Sunday, March 29, 2009

Making Chicago feel a little like Puerto Rico…

I’m a student at the Cooking and Hospitality Institute of Chicago. One of the perks of being a culinary student in Chicago is being able to enjoy the rich, ethnically-diverse cuisine that’s generously sprinkled throughout the city’s downtown and 77 neighborhoods.

According to the most recent data from the U.S. Census, more than one in 5 (22%) Chicagoans was born outside the United States. And 35% of the city’s residents can hear a language other than English at home.

One of my classmates is Jesus Martinez, whose family comes from the island of Puerto Rico. Jesus was kind enough to share his family’s recipe for Arroz con Guandules, literally Rice with Pigeon Peas. Pigeon peas are nutritional dynamos, containing high levels of protein and packed with important amino acids. Arroz con Guandules has frequently been described as Puerto Rico’s national dish.

I needed to make a few adjustments to Jesus’s family recipe, as the original ingredients called for soy and MSG. Nevertheless, the results were wonderful. ¡Buen provecho!

Arroz con Guandules (Rice with Pigeon Peas)
Serves 4

1½ cups of medium grain rice
½ tablespoon olive oil
½ tablespoon Sofrito mix*
1½ tablespoons tomato sauce
2 tablespoons Sazon**
½ can pigeon peas (guandules)
7-8 green olives (optional)
1¼ cups water
1 cup chicken stock (use vegetable stock or water if you want vegetarian)

Rinse rice in hot water and drain fully; set aside.
In a large pot heated over a medium high flame, add the olive oil and let it heat for one minute in order to season the pan.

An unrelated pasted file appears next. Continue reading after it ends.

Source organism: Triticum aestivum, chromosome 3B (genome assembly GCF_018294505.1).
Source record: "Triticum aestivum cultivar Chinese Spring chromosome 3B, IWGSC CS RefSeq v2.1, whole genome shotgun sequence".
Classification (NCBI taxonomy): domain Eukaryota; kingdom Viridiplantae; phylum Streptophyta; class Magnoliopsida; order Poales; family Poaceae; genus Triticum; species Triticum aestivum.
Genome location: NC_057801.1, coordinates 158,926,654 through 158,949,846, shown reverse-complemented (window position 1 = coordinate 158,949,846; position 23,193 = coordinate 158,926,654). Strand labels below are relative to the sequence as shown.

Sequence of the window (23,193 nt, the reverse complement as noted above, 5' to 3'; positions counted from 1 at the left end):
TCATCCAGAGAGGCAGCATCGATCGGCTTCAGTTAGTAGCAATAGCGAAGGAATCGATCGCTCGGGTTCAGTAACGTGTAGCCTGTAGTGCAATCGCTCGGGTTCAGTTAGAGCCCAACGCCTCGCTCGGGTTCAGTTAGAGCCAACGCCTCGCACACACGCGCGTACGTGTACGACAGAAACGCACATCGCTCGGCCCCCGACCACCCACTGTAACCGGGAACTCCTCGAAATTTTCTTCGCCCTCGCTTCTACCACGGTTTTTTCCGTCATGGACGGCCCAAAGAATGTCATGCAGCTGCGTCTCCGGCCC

Add the Sofrito, tomato sauce, Sazon and pigeon peas.
Mix ingredients together and simmer for 5 minutes.
Add the rice and slowly stir the mixture.
Add water and chicken stock.
Reduce oven to a medium flame.
Let the liquid reduce by half and stir once and cover and cook for 10 minutes.
Take off the lid, stir and recover, cooking for another 10 minutes.

*Sofrito mix is made by Goya, but contains soy and MSG. To make your own Sofrito, puree equal parts tomato, onion, green pepper, cilantro and garlic. I whipped up a big batch of this mix and included it in several other dishes. You can also get freshly-made Sofrito in local Hispanic grocery stores. But make sure you ask about the ingredients as they aren’t always listed.

**Sazon is another mix made by Goya that contains soy and MSG. I made my own Sazon after consulting a number of web recipes and the list of ingredients on the Goya product.

1 tablespoon Kosher salt
½ tablespoon garlic powder
1 teaspoon onion powder
½ teaspoon oregano
½ teaspoon paprika

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